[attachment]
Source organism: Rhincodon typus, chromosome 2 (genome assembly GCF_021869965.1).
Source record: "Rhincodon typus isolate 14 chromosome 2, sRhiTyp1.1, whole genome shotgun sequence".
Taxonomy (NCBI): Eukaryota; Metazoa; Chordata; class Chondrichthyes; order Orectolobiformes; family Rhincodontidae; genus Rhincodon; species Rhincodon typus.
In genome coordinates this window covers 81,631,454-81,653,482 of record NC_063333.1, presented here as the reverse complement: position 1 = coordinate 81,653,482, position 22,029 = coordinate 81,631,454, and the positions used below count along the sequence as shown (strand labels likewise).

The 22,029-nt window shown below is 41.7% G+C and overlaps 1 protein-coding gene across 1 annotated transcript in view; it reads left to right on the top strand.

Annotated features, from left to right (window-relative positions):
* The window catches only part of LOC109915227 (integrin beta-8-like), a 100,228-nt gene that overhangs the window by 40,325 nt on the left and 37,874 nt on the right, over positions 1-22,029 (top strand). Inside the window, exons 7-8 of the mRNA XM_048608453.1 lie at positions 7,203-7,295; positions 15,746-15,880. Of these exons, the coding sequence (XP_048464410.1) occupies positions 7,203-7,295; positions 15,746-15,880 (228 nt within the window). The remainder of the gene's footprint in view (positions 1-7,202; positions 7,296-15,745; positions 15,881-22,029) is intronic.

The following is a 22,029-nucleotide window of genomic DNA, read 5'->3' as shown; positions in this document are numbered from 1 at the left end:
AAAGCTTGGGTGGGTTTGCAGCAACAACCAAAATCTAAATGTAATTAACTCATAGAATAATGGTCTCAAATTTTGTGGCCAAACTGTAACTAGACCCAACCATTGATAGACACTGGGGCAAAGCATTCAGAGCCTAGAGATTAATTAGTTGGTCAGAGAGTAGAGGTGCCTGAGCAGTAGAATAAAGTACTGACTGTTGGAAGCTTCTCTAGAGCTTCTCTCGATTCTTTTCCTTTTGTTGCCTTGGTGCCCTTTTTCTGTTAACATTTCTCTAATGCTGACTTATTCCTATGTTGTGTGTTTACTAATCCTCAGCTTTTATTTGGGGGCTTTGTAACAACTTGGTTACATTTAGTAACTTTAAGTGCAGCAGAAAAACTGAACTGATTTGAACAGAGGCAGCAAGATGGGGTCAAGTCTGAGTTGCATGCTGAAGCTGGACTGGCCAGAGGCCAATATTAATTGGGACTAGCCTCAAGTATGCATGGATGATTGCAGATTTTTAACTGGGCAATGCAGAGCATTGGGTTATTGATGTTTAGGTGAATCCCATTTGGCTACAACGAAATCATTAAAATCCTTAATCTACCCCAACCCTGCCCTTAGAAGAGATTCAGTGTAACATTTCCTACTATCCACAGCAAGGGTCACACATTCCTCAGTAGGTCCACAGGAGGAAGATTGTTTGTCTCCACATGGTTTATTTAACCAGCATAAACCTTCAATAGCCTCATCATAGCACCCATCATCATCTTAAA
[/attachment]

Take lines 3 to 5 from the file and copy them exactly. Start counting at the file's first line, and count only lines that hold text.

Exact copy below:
Taxonomy (NCBI): Eukaryota; Metazoa; Chordata; class Chondrichthyes; order Orectolobiformes; family Rhincodontidae; genus Rhincodon; species Rhincodon typus.
In genome coordinates this window covers 81,631,454-81,653,482 of record NC_063333.1, presented here as the reverse complement: position 1 = coordinate 81,653,482, position 22,029 = coordinate 81,631,454, and the positions used below count along the sequence as shown (strand labels likewise).

The 22,029-nt window shown below is 41.7% G+C and overlaps 1 protein-coding gene across 1 annotated transcript in view; it reads left to right on the top strand.